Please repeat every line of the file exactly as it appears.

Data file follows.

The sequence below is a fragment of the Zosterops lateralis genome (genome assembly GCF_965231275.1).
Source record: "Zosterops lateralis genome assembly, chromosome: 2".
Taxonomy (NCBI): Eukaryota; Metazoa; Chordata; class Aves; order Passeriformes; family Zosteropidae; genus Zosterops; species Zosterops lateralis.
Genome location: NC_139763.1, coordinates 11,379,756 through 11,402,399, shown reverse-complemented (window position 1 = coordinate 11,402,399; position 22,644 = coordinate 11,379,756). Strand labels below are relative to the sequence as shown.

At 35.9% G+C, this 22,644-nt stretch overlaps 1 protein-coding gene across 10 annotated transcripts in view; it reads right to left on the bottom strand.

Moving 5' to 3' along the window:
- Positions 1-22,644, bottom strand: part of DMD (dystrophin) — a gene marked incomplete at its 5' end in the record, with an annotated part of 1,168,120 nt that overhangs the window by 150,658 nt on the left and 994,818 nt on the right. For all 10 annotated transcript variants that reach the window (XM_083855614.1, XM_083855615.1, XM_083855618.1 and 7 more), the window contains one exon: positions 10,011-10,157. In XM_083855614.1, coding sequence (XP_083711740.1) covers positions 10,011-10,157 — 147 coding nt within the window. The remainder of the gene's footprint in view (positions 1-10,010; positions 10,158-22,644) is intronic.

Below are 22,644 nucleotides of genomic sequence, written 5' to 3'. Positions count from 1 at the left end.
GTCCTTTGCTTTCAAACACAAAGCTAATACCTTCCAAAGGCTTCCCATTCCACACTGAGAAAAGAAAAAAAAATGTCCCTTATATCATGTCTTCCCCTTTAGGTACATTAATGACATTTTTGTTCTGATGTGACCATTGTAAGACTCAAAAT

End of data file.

The sequence below is a fragment of the Zosterops lateralis genome (genome assembly GCF_965231275.1).
Source record: "Zosterops lateralis genome assembly, chromosome: 2".
Taxonomy (NCBI): Eukaryota; Metazoa; Chordata; class Aves; order Passeriformes; family Zosteropidae; genus Zosterops; species Zosterops lateralis.
Genome location: NC_139763.1, coordinates 11,379,756 through 11,402,399, shown reverse-complemented (window position 1 = coordinate 11,402,399; position 22,644 = coordinate 11,379,756). Strand labels below are relative to the sequence as shown.

At 35.9% G+C, this 22,644-nt stretch overlaps 1 protein-coding gene across 10 annotated transcripts in view; it reads right to left on the bottom strand.

Moving 5' to 3' along the window:
- Positions 1-22,644, bottom strand: part of DMD (dystrophin) — a gene marked incomplete at its 5' end in the record, with an annotated part of 1,168,120 nt that overhangs the window by 150,658 nt on the left and 994,818 nt on the right. For all 10 annotated transcript variants that reach the window (XM_083855614.1, XM_083855615.1, XM_083855618.1 and 7 more), the window contains one exon: positions 10,011-10,157. In XM_083855614.1, coding sequence (XP_083711740.1) covers positions 10,011-10,157 — 147 coding nt within the window. The remainder of the gene's footprint in view (positions 1-10,010; positions 10,158-22,644) is intronic.

Below are 22,644 nucleotides of genomic sequence, written 5' to 3'. Positions count from 1 at the left end.
GTCCTTTGCTTTCAAACACAAAGCTAATACCTTCCAAAGGCTTCCCATTCCACACTGAGAAAAGAAAAAAAAATGTCCCTTATATCATGTCTTCCCCTTTAGGTACATTAATGACATTTTTGTTCTGATGTGACCATTGTAAGACTCAAAAT